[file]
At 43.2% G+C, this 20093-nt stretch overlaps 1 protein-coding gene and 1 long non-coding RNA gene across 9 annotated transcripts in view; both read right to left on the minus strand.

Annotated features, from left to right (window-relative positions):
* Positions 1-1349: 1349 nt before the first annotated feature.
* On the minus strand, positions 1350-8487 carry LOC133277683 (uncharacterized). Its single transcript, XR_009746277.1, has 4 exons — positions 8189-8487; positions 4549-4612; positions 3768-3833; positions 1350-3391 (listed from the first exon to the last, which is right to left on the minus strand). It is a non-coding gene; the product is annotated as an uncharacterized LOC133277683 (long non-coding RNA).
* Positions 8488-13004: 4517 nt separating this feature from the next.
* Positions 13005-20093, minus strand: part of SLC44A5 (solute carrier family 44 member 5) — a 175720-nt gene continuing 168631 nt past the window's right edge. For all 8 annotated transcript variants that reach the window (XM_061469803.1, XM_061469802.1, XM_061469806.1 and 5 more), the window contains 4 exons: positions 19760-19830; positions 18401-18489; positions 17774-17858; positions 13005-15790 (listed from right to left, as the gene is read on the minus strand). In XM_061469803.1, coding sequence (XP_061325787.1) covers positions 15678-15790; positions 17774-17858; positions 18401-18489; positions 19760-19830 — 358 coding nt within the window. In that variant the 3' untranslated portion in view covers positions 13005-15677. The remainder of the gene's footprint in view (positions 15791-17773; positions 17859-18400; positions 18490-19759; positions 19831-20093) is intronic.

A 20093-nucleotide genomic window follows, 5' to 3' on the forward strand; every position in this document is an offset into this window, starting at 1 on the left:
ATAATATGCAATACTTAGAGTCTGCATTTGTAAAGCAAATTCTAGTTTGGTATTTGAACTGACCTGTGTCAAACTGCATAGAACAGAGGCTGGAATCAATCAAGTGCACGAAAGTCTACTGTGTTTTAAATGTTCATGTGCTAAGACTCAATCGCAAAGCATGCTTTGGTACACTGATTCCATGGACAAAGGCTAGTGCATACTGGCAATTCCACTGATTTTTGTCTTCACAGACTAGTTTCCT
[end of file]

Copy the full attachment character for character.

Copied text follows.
At 43.2% G+C, this 20093-nt stretch overlaps 1 protein-coding gene and 1 long non-coding RNA gene across 9 annotated transcripts in view; both read right to left on the minus strand.

Annotated features, from left to right (window-relative positions):
* Positions 1-1349: 1349 nt before the first annotated feature.
* On the minus strand, positions 1350-8487 carry LOC133277683 (uncharacterized). Its single transcript, XR_009746277.1, has 4 exons — positions 8189-8487; positions 4549-4612; positions 3768-3833; positions 1350-3391 (listed from the first exon to the last, which is right to left on the minus strand). It is a non-coding gene; the product is annotated as an uncharacterized LOC133277683 (long non-coding RNA).
* Positions 8488-13004: 4517 nt separating this feature from the next.
* Positions 13005-20093, minus strand: part of SLC44A5 (solute carrier family 44 member 5) — a 175720-nt gene continuing 168631 nt past the window's right edge. For all 8 annotated transcript variants that reach the window (XM_061469803.1, XM_061469802.1, XM_061469806.1 and 5 more), the window contains 4 exons: positions 19760-19830; positions 18401-18489; positions 17774-17858; positions 13005-15790 (listed from right to left, as the gene is read on the minus strand). In XM_061469803.1, coding sequence (XP_061325787.1) covers positions 15678-15790; positions 17774-17858; positions 18401-18489; positions 19760-19830 — 358 coding nt within the window. In that variant the 3' untranslated portion in view covers positions 13005-15677. The remainder of the gene's footprint in view (positions 15791-17773; positions 17859-18400; positions 18490-19759; positions 19831-20093) is intronic.

A 20093-nucleotide genomic window follows, 5' to 3' on the forward strand; every position in this document is an offset into this window, starting at 1 on the left:
ATAATATGCAATACTTAGAGTCTGCATTTGTAAAGCAAATTCTAGTTTGGTATTTGAACTGACCTGTGTCAAACTGCATAGAACAGAGGCTGGAATCAATCAAGTGCACGAAAGTCTACTGTGTTTTAAATGTTCATGTGCTAAGACTCAATCGCAAAGCATGCTTTGGTACACTGATTCCATGGACAAAGGCTAGTGCATACTGGCAATTCCACTGATTTTTGTCTTCACAGACTAGTTTCCT